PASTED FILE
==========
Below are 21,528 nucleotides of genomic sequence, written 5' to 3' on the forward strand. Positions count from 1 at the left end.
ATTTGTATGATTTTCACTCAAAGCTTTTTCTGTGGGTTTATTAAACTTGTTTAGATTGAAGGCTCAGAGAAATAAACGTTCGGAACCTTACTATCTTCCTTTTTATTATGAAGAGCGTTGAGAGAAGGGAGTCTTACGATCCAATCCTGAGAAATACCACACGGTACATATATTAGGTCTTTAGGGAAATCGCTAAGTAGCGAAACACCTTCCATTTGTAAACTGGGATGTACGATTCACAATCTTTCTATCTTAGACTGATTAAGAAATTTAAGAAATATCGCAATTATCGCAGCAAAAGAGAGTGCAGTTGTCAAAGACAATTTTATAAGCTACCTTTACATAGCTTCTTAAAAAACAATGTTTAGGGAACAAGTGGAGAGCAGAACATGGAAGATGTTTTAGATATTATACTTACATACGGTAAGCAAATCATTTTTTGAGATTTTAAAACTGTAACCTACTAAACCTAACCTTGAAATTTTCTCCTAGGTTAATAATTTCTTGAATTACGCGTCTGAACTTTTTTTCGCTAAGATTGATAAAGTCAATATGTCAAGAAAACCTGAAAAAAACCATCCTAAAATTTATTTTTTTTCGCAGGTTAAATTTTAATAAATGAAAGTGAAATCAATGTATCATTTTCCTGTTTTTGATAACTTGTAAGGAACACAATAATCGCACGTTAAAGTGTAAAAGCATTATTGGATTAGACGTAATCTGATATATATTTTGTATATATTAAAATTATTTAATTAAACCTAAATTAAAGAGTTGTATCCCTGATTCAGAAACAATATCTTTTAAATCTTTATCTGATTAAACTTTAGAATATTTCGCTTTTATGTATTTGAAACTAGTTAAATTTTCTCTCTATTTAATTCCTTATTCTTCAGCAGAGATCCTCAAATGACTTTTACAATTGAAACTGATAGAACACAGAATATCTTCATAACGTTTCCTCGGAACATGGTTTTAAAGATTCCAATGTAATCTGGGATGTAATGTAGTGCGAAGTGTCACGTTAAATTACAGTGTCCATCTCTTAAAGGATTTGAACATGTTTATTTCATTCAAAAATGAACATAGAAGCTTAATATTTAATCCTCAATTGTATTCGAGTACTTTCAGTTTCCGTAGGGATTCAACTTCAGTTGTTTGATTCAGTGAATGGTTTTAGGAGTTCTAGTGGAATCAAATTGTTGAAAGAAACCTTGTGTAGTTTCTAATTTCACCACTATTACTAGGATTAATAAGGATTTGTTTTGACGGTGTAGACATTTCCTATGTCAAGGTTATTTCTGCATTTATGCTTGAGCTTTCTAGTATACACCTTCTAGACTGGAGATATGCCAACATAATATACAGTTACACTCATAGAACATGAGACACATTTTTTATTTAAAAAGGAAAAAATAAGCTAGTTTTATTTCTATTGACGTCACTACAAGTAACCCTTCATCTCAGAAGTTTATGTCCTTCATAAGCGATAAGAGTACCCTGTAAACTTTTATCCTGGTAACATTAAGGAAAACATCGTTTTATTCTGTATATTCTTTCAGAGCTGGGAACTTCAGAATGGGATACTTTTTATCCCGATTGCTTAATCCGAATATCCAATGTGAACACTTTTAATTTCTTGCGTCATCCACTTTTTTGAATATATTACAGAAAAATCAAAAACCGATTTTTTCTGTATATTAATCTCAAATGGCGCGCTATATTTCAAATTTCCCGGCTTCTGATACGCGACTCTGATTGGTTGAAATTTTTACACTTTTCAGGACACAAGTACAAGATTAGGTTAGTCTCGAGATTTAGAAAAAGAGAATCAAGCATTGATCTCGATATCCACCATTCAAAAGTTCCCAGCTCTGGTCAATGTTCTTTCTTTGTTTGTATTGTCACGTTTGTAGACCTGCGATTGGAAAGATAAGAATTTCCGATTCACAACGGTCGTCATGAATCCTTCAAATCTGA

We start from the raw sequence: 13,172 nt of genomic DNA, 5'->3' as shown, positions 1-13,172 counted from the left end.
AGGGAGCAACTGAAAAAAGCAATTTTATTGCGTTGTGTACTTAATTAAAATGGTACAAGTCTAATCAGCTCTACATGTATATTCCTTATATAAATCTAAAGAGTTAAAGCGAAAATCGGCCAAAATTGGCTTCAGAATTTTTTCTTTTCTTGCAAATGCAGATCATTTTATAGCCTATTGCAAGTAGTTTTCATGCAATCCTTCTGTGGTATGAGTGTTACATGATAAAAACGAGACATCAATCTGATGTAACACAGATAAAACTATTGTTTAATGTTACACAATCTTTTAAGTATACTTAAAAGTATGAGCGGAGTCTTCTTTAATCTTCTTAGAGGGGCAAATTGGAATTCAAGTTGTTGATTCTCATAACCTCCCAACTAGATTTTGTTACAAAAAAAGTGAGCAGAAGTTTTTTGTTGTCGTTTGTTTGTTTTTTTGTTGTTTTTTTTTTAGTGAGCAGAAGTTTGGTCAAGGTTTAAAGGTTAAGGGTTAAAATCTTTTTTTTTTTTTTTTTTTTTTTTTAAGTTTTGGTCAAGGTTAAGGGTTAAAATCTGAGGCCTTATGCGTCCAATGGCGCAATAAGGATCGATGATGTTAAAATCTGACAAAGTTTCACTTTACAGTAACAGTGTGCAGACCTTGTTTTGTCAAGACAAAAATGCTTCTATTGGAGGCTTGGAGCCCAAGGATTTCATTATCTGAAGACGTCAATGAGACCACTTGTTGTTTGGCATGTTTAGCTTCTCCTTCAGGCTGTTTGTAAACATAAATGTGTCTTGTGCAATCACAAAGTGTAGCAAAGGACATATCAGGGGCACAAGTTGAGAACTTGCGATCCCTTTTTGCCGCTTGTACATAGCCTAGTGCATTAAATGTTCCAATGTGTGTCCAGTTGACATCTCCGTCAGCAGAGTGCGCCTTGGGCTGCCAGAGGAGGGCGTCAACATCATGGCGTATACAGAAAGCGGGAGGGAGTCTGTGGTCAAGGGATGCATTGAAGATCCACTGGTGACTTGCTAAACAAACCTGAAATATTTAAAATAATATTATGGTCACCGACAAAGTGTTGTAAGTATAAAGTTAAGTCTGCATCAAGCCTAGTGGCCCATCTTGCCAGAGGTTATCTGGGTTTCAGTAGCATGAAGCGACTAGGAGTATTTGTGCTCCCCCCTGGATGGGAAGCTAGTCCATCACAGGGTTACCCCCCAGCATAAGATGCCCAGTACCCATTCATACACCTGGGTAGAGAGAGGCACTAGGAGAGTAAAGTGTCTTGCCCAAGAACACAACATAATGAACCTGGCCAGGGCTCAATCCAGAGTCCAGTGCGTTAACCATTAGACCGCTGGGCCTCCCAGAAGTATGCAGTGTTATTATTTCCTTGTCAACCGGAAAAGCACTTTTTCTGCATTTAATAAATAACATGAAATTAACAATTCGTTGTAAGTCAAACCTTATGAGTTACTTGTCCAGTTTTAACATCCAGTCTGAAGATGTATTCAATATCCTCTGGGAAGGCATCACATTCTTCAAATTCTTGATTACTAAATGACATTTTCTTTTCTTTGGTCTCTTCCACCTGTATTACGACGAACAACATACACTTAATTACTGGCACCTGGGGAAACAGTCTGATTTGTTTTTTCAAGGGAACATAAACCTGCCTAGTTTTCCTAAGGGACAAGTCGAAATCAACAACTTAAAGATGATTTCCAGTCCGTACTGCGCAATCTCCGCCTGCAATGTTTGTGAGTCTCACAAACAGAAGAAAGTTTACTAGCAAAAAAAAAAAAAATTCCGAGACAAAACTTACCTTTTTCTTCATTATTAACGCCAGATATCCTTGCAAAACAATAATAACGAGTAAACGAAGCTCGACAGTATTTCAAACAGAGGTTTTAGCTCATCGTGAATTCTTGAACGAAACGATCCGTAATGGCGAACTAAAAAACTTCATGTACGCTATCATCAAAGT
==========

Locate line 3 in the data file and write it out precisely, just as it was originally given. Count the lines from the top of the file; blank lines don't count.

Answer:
We start from the raw sequence: 13,172 nt of genomic DNA, 5'->3' as shown, positions 1-13,172 counted from the left end.